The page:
MEASURING THE EXTENT OF STRESS RELIEF
Until recently there was no reliable method for the precise measurement of residual stress, that not only originated from welding, but also from forging, cold drawing and other types of metal working. Now, with the use of diffractometry with x-rays, the problem has been solved.
In the past, the only way of checking if residual stress had been reduced to an acceptable level was by analogy with hardness. It is a well known fact that materials get harder when submitted to stress. Experience acquired over the years, upon which the applicable standards are still based, demonstrated that if the hardness measured after stress relief had been performed was lower than a given empiric value, the treatment had been successful.
This condition was especially important if the weld was to be in contact with corrosive environments, as is the case of the chemical industry. It is well known that, depending on the environment, metals show less corrosion resistance if submitted to residual stress.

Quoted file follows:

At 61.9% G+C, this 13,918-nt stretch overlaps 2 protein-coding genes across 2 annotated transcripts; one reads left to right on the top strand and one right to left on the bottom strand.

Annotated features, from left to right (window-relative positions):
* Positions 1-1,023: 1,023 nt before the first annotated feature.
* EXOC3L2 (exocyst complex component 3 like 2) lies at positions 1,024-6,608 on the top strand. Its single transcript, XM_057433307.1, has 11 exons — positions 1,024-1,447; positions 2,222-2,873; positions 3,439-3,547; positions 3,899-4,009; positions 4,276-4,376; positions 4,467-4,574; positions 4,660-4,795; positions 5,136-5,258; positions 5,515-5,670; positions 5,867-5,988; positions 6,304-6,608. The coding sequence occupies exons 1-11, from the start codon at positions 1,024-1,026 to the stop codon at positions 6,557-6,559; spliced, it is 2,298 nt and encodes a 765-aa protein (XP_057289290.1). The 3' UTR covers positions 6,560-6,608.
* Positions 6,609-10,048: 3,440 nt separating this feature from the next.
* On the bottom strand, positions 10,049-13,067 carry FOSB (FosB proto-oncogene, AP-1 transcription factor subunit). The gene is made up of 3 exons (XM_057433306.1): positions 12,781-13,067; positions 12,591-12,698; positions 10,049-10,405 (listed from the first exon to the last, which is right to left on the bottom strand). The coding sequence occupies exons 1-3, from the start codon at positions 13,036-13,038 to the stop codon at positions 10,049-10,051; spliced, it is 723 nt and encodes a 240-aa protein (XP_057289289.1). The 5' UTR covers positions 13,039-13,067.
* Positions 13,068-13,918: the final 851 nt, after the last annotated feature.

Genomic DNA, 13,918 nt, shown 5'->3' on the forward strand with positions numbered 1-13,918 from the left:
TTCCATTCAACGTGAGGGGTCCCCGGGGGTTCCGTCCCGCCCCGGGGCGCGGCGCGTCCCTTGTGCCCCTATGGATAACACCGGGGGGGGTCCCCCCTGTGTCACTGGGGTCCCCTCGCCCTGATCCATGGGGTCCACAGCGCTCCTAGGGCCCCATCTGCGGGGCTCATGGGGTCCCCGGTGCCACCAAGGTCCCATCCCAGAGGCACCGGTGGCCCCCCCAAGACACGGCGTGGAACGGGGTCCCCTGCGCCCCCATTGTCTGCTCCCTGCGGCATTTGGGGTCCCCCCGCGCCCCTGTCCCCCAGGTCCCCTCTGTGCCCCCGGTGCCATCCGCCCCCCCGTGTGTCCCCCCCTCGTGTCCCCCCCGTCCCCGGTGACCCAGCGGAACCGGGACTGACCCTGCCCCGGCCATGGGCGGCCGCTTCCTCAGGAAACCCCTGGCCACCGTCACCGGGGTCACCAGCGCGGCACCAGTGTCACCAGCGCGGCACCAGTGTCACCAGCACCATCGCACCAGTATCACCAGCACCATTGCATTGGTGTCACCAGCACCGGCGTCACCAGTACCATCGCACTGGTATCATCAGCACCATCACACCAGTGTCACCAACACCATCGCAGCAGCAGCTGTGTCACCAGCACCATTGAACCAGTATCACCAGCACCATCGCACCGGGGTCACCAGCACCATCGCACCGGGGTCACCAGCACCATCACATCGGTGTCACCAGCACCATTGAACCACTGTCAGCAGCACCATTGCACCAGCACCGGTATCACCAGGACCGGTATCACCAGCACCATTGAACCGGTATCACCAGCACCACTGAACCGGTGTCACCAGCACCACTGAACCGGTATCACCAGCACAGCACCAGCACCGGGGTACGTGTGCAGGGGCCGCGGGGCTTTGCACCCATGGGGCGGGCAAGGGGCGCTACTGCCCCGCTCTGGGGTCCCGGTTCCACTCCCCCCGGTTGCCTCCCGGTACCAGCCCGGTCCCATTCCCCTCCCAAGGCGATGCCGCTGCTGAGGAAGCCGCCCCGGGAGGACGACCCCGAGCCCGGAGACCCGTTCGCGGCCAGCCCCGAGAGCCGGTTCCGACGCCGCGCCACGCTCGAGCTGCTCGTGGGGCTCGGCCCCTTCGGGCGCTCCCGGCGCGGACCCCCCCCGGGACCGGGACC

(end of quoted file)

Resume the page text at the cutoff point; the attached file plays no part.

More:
This fact is taken into account in ASME/ANSI B 31 Code for Pressure Piping. Section B 31.3, which is used in process industries such as oil refineries and chemical plants, states the maximum allowable hardness in welds after stress relief. This requirement does not exist in Section B 31.1, which is used in power plants, where the possibility of corrosion is much less.
Until very recently, diffractometry by x-rays presented a serious operational problem. The equipment was too large to be taken to the point of use, and in many cases the weld could not be taken to the equipment. This situation has been overcome by the development of equipment small enough to be moved from one place to another. The applicable codes, however, continue to consider Hardness as the parameter ruling the approval of stress relief, and this is why we have adopted it in the Experimental Section.